Visual attention is an early-stage of visual processing which through bottom-up approach related to emotion recognition.20 Kalkstein et al.21 demonstrated the facial expression and recognition deficits in patients with schizophrenia. Deficits emotion identification was associated with impaired the magno-cellular-basis visual sensory processing.20 The visual attention deficits may associate with facial affect recognition deficits.19
What is the role of visual attention in facial expression identification? A visual attention deficit may influence information processing and cause cognition deficit, and may even result in poor social cognition.22 Social cognition is mediated by cognition function (e.g., attention, memory, executive function) which influences the outcome of social function (e.g., social relationship and social skill).23 However, there are few studies that have linked visual search performance and facial expression identification in patients with schizophrenia.

Aims of the study

The aims of this study were: 1) to examine the differences in visual search performance between patients with schizophrenia and normal controls; 2) to examine the differences in facial expression identification between patients with schizophrenia and normal controls; and 3) to explore the relationship between cognition (visual search performance) and social cognition (facial expression identification).

METHODS

Participants

Fourteen patients with schizophrenia (mean age=46.36±6.74; 8 male and 6 female) and fifteen normal controls (mean age=40.87±9.33; 4 male and 11 female) participated in this study. Patients with schizophrenia were diagnosed by psychiatrists based on the criteria of Diagnostic and Statistical Manual of Mental Disorders-IV-TR (DSM-IV-TR).24 Fifteen patients with schizophrenia were recruited from the Shin-Ann Hospital, one were being excluded due to interrupt by psychiatric symptoms and cannot follow the experimental procedure. Normal controls were health population who were recruited form community.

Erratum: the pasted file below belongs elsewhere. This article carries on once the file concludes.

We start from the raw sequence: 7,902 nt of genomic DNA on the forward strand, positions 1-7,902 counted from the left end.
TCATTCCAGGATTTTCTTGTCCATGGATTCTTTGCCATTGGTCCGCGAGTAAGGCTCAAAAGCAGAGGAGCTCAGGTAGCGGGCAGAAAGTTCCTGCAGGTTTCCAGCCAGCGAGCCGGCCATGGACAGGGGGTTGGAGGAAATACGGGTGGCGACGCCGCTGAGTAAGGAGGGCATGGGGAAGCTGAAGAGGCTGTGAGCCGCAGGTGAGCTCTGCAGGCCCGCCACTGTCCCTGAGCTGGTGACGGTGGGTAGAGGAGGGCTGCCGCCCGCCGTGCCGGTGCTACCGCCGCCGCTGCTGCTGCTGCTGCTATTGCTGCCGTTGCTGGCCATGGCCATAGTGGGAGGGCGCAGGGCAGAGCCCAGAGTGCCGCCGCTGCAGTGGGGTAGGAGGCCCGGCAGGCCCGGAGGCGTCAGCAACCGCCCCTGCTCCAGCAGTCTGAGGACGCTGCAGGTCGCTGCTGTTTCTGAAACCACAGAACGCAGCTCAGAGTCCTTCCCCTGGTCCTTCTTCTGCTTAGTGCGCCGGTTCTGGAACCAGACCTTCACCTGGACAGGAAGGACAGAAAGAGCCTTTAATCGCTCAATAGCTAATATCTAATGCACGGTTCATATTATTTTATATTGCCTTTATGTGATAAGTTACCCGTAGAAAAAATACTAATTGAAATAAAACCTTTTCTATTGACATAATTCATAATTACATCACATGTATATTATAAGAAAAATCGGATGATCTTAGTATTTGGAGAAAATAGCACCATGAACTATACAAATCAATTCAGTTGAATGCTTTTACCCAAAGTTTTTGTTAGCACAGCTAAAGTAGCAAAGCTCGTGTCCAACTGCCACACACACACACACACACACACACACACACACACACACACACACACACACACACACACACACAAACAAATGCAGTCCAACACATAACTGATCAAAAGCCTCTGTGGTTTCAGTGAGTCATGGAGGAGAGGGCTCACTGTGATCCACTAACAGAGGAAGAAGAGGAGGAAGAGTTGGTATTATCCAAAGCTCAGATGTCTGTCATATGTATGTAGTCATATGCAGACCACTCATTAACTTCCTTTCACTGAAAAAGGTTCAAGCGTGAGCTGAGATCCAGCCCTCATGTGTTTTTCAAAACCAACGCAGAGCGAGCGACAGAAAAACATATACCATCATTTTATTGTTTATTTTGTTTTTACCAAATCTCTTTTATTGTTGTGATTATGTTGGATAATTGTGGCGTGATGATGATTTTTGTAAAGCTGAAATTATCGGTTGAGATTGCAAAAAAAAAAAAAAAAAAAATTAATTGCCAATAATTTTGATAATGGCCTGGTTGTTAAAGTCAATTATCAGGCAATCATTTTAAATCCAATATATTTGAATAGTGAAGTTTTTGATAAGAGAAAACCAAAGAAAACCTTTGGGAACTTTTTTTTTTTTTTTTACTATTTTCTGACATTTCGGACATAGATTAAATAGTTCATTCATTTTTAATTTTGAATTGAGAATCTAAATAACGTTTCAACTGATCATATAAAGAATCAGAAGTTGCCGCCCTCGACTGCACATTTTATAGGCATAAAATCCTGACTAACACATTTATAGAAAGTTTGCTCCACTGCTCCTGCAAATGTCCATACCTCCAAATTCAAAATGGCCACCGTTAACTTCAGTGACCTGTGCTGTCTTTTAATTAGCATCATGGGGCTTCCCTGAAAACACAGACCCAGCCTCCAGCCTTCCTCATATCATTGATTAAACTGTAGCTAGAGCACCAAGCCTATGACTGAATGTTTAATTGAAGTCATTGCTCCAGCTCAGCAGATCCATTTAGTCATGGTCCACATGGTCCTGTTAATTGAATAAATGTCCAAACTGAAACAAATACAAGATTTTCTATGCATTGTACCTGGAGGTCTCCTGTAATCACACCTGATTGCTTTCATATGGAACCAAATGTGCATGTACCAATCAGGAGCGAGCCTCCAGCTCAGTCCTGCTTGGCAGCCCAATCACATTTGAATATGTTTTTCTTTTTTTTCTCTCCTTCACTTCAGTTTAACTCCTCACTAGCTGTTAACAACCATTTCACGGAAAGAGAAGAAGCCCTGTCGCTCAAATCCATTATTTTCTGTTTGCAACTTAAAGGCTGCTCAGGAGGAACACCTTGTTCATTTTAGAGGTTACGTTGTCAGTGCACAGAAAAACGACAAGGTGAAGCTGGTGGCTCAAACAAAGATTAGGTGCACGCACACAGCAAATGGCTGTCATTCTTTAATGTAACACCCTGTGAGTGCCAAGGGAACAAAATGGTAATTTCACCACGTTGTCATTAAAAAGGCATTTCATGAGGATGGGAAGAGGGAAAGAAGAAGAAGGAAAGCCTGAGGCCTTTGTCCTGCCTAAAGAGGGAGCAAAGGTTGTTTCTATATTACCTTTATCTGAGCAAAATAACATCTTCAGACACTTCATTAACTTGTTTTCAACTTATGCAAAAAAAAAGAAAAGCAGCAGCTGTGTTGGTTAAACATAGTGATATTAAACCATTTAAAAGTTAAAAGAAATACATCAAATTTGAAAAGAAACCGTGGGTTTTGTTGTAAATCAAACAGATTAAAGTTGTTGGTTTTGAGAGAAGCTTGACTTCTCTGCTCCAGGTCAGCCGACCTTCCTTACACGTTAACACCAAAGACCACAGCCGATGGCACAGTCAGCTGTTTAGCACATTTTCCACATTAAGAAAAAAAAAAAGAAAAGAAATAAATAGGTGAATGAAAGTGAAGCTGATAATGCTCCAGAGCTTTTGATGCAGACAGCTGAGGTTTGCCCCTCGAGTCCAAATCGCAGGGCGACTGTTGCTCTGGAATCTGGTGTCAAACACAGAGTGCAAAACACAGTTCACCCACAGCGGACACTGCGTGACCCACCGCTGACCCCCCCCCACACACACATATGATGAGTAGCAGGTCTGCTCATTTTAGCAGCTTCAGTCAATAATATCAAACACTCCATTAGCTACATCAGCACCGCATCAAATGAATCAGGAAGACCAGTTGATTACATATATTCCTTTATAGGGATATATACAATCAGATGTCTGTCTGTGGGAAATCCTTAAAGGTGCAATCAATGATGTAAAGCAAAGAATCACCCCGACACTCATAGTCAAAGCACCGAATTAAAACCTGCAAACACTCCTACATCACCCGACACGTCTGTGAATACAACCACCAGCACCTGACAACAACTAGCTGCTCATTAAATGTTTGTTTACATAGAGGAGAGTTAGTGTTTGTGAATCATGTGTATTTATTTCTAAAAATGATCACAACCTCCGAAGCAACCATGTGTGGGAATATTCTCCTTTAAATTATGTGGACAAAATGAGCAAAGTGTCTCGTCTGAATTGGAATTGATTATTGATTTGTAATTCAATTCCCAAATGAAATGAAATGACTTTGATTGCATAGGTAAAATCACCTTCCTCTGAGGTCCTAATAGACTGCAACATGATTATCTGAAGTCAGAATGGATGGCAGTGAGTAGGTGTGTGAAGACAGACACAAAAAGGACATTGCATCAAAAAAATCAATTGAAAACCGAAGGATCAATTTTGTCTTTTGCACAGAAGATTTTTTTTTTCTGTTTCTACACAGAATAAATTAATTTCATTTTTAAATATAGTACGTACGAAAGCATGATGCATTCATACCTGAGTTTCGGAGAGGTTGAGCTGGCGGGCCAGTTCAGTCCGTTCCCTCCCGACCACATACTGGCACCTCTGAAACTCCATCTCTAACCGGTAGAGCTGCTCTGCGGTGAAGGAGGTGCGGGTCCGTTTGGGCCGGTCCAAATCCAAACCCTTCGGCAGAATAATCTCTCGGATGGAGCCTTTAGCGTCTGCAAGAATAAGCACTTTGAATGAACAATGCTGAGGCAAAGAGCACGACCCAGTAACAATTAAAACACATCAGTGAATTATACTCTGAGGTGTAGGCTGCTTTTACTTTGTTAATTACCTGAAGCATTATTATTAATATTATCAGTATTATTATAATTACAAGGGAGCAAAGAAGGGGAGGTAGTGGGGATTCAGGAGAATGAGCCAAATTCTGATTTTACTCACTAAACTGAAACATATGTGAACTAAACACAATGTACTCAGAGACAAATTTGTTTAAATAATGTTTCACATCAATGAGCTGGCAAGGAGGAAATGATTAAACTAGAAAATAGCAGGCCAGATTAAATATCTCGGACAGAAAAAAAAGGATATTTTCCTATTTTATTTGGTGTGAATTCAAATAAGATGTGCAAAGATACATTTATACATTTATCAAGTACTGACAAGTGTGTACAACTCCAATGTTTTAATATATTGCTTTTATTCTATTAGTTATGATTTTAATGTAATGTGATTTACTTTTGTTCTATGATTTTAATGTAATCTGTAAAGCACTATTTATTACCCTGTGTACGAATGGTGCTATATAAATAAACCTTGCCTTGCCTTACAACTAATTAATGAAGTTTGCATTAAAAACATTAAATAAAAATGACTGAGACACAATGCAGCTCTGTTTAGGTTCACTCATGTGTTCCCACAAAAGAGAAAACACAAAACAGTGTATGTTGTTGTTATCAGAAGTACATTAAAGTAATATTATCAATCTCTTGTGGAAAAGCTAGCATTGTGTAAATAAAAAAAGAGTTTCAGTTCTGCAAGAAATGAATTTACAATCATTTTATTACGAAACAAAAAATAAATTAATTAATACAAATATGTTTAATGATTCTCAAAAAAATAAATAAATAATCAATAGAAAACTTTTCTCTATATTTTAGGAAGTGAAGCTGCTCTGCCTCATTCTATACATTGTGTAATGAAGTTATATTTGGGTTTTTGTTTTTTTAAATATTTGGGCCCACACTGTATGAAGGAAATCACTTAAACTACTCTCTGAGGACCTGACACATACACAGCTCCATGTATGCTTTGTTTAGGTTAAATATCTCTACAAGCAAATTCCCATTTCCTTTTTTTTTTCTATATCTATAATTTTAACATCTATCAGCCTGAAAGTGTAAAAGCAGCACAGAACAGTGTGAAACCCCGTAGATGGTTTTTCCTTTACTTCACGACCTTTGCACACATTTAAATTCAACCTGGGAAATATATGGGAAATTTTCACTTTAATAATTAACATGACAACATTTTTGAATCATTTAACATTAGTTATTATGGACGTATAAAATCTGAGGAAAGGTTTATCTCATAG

All participants were excluded color blindness, substance abuse, others psychiatry disorders, and severe clinical illness. The age, gender, years of education, the duration of schizophrenia diagnosis from onset to the experiment, and the length of the current hospitalization were showed in Table 1. There were no significant differences in age, gender, and years of education between patients with schizophrenia and normal controls (t=-1.81, p>0.05; χ2=2.77, p>0.05; t=1.54, p>0.05 respectively). Institutional Review Board (IRB) approval was obtained from the ethics committee of Shin-Ann Hospital and informed consent were obtained from all participants before study.

Measures

The visual search task

The visual search task (VST) was used to measure cognition function, including feature search task and conjunction search task. The target stimulus in both tasks was a red square; the distractors were red circles in the feature search task and red circles and green squares in the conjunction search task (Figure 1). The experimental material and procedure were followed by Tanaka et al.3 In each task, a set of 4, 16, or 25 items was presented, and each task included one practice block of 10 trials and three blocks of 30 trials each.
Total was 100 stimuli for the feature search task and 100 stimuli for conjunction search task. The red square of target was randomly displayed in half of each trial. Reaction times (RTs) and the numbers of correct response (accuracy rate) were recorded.

Japanese and Caucasian Facial Expression of Emotion

Japanese and Caucasian Facial Expression of Emotion (JACFEE) was used to measure the participants' ability to process the facial expression identification.25,26 There are six different emotional expressions, anger, fear, happiness, surprised, disgusted, and sadness; and each emotion has four pictures. Twenty-four different faces were randomly presented and the accuracy rates of each emotion expression were recorded.

Experimental procedure